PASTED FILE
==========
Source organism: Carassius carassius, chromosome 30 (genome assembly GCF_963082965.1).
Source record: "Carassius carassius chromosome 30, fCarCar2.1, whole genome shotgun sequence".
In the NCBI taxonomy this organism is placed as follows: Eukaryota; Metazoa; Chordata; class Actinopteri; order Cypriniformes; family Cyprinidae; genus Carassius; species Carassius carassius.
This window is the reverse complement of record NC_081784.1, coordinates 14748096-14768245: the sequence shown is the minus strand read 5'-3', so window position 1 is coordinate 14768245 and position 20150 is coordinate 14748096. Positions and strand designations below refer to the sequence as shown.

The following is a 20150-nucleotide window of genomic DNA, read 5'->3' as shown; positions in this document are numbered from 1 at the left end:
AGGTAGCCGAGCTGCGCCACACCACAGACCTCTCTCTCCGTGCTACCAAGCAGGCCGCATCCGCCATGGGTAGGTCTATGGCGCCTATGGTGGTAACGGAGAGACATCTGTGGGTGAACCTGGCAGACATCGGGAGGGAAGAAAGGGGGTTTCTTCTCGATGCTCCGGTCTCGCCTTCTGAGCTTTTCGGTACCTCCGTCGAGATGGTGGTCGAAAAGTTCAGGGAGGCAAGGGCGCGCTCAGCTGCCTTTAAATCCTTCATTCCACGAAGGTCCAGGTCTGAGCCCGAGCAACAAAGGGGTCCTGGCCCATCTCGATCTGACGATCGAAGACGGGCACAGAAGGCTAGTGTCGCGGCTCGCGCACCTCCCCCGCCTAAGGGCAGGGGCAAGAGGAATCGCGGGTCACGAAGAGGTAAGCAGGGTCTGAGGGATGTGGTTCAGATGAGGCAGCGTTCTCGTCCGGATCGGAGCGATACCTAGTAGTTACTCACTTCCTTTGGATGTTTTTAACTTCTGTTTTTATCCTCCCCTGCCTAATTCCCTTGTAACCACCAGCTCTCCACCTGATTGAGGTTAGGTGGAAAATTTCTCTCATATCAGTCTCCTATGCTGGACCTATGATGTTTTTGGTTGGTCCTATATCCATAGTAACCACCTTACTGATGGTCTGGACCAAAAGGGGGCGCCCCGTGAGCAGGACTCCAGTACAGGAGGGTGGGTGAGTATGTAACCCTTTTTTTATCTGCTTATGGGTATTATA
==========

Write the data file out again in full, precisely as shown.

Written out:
Source organism: Carassius carassius, chromosome 30 (genome assembly GCF_963082965.1).
Source record: "Carassius carassius chromosome 30, fCarCar2.1, whole genome shotgun sequence".
In the NCBI taxonomy this organism is placed as follows: Eukaryota; Metazoa; Chordata; class Actinopteri; order Cypriniformes; family Cyprinidae; genus Carassius; species Carassius carassius.
This window is the reverse complement of record NC_081784.1, coordinates 14748096-14768245: the sequence shown is the minus strand read 5'-3', so window position 1 is coordinate 14768245 and position 20150 is coordinate 14748096. Positions and strand designations below refer to the sequence as shown.

The following is a 20150-nucleotide window of genomic DNA, read 5'->3' as shown; positions in this document are numbered from 1 at the left end:
AGGTAGCCGAGCTGCGCCACACCACAGACCTCTCTCTCCGTGCTACCAAGCAGGCCGCATCCGCCATGGGTAGGTCTATGGCGCCTATGGTGGTAACGGAGAGACATCTGTGGGTGAACCTGGCAGACATCGGGAGGGAAGAAAGGGGGTTTCTTCTCGATGCTCCGGTCTCGCCTTCTGAGCTTTTCGGTACCTCCGTCGAGATGGTGGTCGAAAAGTTCAGGGAGGCAAGGGCGCGCTCAGCTGCCTTTAAATCCTTCATTCCACGAAGGTCCAGGTCTGAGCCCGAGCAACAAAGGGGTCCTGGCCCATCTCGATCTGACGATCGAAGACGGGCACAGAAGGCTAGTGTCGCGGCTCGCGCACCTCCCCCGCCTAAGGGCAGGGGCAAGAGGAATCGCGGGTCACGAAGAGGTAAGCAGGGTCTGAGGGATGTGGTTCAGATGAGGCAGCGTTCTCGTCCGGATCGGAGCGATACCTAGTAGTTACTCACTTCCTTTGGATGTTTTTAACTTCTGTTTTTATCCTCCCCTGCCTAATTCCCTTGTAACCACCAGCTCTCCACCTGATTGAGGTTAGGTGGAAAATTTCTCTCATATCAGTCTCCTATGCTGGACCTATGATGTTTTTGGTTGGTCCTATATCCATAGTAACCACCTTACTGATGGTCTGGACCAAAAGGGGGCGCCCCGTGAGCAGGACTCCAGTACAGGAGGGTGGGTGAGTATGTAACCCTTTTTTTATCTGCTTATGGGTATTATA